Aksa, a MEOW member, got the chance to interview the keynote speaker of the day, Julie Ward. Julie Ward, a British Member of the European Parliament, co-founded the European Parliament cross-party and cross-committee intergroup on Children’s Rights. She explained how her role in the European Parliament includes being a spokesperson for Education and Culture, encompassing media, citizenship, youth policy as well as formal and informal education. She is also on the committee for Women’s Rights and Gender Equality.
Julie explained how important it is for politicians and law makers to take children’s opinions seriously, since it is the government who is truly making decisions on the behalf of young people who do not yet have a vote.
When asked what she was doing up in Caux, this MEP explained that she comes to CATS every year, to help her reconnect with the children and people she represents. It is also an opportunity for her to hear more conversations from around the world and engage in the program itself. Besides all this, CATS is also a space to have some fun!
To find out what else Axa and Julie spoke about, head over to the video below:
Following an interview by Aksa, a MEOW member, Julie Ward joined the CATS participants for the daily Together Time. As a key note speaker, Julie shared with us how she uses her work and position in the European Parliament to promote children’s rights. Julie said how she is constantly advocating for intercultural dialogue to take place. She rightly believes that open discussion is the key to changing attitudes, without which change cannot occur. Change is essential to allow for a more accepting world in which we can live in better harmony with one another.
The Safety Quiz then followed. Completed through an app, this paperless and interactive activity served as an occasion to further our understanding of safety as opposed to violence. Throughout the quiz, teams had a chance to learn a little more about the Protective Environment Framework and some legislations in place against violence, especially violence against children. All this was completed in the spirit of friendly competition.
Today also saw us picking up our passports and heading to our first workshops and session destinations. Eight parallel workshops took place before lunch while 12 parallel arts and skills sessions took place in the afternoon. Below are a few photos which capture the atmosphere, be it fun or serious.
More than 300 participants gathered in the historic palace of Caux, YET ONLY ON Tuesday would they meet its secrets! Suddenly people started asking about ghosts? And legends? Only to find out that they would actually chase them? Crazy? Yes! But LOOOOADS of fun too! This year’s History of CATS unfolded right in front of our eyes! Legendary personalities who passed through this wonderful place of earth – or at least their ghosts – were hidden all over the castle, ready to be discovered and ready to get their stories retold. Only a few examples of our ghosts where the Maharaja of Baroda himself as well as the great inventors of Kellog’s, Gillete, the architect of Caux palace and some of the refugees from concentration camps – how cool is that?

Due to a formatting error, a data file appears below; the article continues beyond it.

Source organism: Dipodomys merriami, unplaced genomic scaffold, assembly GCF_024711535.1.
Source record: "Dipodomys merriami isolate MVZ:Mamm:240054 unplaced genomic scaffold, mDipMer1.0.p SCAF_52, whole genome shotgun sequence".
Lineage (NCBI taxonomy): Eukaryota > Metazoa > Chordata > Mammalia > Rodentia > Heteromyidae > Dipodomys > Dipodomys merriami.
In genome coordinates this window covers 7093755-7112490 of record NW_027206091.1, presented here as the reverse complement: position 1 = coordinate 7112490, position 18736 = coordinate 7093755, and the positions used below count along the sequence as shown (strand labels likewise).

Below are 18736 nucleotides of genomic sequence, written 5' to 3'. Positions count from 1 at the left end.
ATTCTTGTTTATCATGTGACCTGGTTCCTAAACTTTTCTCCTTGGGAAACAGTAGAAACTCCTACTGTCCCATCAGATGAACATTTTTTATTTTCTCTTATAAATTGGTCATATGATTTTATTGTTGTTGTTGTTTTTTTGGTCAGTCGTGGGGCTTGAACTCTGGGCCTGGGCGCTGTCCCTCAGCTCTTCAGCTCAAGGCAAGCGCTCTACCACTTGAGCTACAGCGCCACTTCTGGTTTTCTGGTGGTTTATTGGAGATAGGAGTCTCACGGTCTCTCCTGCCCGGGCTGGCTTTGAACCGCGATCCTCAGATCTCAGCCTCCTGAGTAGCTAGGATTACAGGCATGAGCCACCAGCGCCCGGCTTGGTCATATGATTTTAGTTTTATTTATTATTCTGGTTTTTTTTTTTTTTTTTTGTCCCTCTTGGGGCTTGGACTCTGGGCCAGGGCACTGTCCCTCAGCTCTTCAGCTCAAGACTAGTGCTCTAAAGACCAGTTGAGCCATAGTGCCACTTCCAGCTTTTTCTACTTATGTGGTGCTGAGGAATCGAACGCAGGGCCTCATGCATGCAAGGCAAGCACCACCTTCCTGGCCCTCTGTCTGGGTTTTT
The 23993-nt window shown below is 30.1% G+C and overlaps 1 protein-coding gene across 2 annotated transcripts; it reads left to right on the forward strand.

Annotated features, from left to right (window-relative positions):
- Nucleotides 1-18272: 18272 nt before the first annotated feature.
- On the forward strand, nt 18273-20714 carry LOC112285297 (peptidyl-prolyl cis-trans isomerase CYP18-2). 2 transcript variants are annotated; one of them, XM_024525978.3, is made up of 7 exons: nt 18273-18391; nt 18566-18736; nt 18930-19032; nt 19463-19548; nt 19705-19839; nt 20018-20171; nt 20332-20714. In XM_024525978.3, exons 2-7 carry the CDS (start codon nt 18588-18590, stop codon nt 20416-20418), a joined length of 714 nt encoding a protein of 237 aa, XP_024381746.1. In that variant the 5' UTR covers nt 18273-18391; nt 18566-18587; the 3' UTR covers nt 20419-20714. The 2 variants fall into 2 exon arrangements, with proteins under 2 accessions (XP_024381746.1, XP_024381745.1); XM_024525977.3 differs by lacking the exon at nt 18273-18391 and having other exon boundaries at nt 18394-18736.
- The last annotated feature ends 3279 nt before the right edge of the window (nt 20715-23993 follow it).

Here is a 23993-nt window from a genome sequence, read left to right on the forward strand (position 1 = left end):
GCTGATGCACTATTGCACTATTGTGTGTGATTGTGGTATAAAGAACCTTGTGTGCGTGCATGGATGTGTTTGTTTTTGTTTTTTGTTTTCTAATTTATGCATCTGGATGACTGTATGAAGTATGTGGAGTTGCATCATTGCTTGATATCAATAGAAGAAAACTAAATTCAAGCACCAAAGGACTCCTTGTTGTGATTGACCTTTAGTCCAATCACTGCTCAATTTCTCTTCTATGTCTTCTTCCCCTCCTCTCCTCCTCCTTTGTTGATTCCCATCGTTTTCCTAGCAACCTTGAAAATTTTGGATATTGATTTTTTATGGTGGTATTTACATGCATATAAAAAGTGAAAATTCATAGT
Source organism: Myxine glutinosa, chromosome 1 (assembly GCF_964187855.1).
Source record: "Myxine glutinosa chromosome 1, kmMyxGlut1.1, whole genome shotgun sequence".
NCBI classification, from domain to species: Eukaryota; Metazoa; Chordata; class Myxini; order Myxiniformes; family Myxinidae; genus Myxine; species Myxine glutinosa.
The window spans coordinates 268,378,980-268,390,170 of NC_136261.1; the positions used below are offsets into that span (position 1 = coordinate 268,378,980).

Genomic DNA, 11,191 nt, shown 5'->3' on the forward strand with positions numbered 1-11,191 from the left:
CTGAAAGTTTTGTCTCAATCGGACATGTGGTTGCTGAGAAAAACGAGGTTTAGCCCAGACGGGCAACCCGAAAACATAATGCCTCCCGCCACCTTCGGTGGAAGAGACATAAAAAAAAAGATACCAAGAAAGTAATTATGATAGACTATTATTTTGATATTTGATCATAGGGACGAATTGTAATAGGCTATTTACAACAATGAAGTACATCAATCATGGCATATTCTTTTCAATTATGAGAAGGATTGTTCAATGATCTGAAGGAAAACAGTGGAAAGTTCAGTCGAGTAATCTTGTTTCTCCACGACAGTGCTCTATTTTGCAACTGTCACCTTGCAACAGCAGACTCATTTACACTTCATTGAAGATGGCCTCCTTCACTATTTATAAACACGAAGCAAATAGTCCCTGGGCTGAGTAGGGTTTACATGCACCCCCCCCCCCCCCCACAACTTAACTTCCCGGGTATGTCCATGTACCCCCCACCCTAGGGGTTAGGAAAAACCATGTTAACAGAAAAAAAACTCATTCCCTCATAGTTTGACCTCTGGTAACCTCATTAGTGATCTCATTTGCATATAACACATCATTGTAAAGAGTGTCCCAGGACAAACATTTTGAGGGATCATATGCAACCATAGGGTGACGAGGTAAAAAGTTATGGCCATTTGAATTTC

The secret of the game – recognize a ghost and ask the magic question “Are you a ghost?”. If a ghost has been correctly identified, this question would bring it back to life, enabling him or her to go through an important moment of their lives again. The more ghosts a group managed to find, the richer their experience was and the greater the satisfaction.
If, for some reason, you did not manage to catch all the ghosts yesterday – do not despair! A special Caux character will be featured daily on this newsletter, so make sure to check it out!
Irene, a French woman and Carlita, a German widow in post-war have a shared history of great importance. Following Germany’s attack on France during WWII, Irene saw all Germans as sworn enemies.
At the end of the war, she imagined rebuilding a Europe without a Germany or German race. In fact, her hatred towards the Germans was so great that once that both French and German people were gathered in Caux, Irene refused to interact with them in any way. She isolated herself in her room for three days, until she finally agreed to meet with just one German lady, the widowed Clarita, who was a part of the Resistance in Germany.
It was after this conversation that Irene truly understood how the war devastated both their countries. She realized that her hatred was misplaced and rather inappropriate. Instead, she decided to publicly apologize for her hatred to 500 people, a 100 of whom were German. Following this reconciliation with herself, Irene began a journey dialogue throughout a broken Europe.